object Shape {

  def area(shape: Shape): Double = shape match {
    case Rectangle(b, h) => b * h
    case Circle(r) => r * r * Math.PI
  }
}

val rectangle: Shape = Rectangle(4, 5)
val circle: Shape = Circle(4)

val rectangleArea = area(rectangle)
val circleArea = area(circle)

The code in bold shows pattern matching. It matches against the shape object passed as a parameter. If it’s of type Rectangle it extracts its base and height, whereas if it’s a Circle it extracts its radius. In both cases it computes the area of the shape. The extraction part is called deconstruction.

Note also the trait keyword. It’s used to define “interfaces” in Scala. I used quotes for the word since they are actually different from, say, Java interfaces but for now this similarity will do.

The import Shape._ part lets you use Shape’s area function without fully referencing it as Shape.area.

One more thing. You may have noticed that the name Shape is used both for the trait and object definition. In Scala that’s possible and frequently used. In that case the object is called a companion object of the trait and, practically, it has some implications I won’t cover here for the sake of brevity.

Pattern matching sounds good, but could a functional language be defined as such if it didn’t provide functions as first-class citizens? No, of course it couldn’t!

Functions as First Class Citizens

In FP you tend to write pure functions, functions that, given the same input, always return the same output, without producing any side effect. They are functions in the mathematical sense of the term.

A function in a language is first-class if it can be used like any other type, such as Int, String, Double, and so on. This means that it can be assigned to a variable, passed as a parameter to another function or returned by a function. Consider the following code snippet:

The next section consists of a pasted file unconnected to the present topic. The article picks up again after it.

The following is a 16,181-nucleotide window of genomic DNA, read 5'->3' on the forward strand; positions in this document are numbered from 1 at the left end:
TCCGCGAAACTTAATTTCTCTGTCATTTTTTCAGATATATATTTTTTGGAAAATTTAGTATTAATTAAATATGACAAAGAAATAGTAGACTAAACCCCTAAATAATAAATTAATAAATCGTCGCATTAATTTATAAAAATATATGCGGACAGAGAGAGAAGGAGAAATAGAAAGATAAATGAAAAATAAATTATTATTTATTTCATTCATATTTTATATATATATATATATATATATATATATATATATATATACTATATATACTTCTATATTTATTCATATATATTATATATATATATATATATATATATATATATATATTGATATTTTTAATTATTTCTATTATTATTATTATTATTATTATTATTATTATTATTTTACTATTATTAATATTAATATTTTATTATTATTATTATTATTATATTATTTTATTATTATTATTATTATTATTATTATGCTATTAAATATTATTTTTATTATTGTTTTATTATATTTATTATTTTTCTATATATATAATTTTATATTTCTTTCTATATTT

val double: Int => Int = x => x * 2

val increment: Int => Int = x => x + 1

def applyFunc(x: Int, f: Int => Int): Int = f(x)

In this case, double is a function from Int to Int. It takes an integer and doubles it. Notice the type definition: Int => Int. The function body — what follows the equals sign — means: “take the integer x provided by the client code and return its value multiplied by 2”. Similarly the increment function takes an integer and adds 1 to it.

The applyFunc function takes an integer and a function that takes an integer and returns an integer. The return type of applyFunc is still an integer. This function just applies the function f, passed as a parameter, to the value x, also passed as a parameter. So if you want to apply the double function to your integer you can use this function as follows:

applyFunc(21, double) // the result will be 42

Now you need to apply the increment function instead. Easy:

applyFunc(21, increment) // the result will be 22

In the FP world functions such as applyFunc are called higher-order functions (HOFs). A HOF is a function that takes another function as a parameter and/or returns a function as its result.

Conclusions

Of course the space instantiated for an article is not enough to cover functional programming in all its entirety or all the features of a language about which you could easily write a 1000 page book. This article didn’t even scratch the surface of Scala but, hopefully, tickled your brain a little bit.

Big companies such as Twitter, LinkedIn, Netflix, and many others, are already using Scala successfully in production. Now might be a good time to jump on board before you get left out of the boat.

Final Note: In case you’re worrying about your beloved Java library, no problem, you can use any Java API from Scala seamlessly.

Alessandro Lacava is a software designer and developer. At the moment, he is mainly interested in functional programming and languages such as Scala, Haskell and the like. He also has fun playing with Domain-Specific Languages (DSLs).

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How do I write an effective elevator pitch?

https://www.quora.com/How-do-I-write-an-effective-elevator-pitch/answer/Elliot-Loh
Elliot Loh

I think of an elevator pitch as more of a state of mind than an actual script. But if I had to propose a formula, it would look something like this:
We solve [problem] by providing [advantage], to help [target] accomplish [target’s goal].
Depending on the stage you’ve reached, you might follow it up with a second sentence about your business model:
We make money by charging [customers] to get [benefit].
So for Geni, I used to say, “We solve the problem of genealogy by matching possible relatives, to help genealogists create one accurate world family tree. We make money by charging enthusiasts for enhanced search and other premium features.” For Yammer, the pitch might be, “We make companies more efficient by providing a live feed of comments and questions, so employees can find answers more quickly. We make money by charging companies that want administrative control on their employee networks.” (Note that I no longer work for either company, so my examples shouldn’t be taken to represent them.)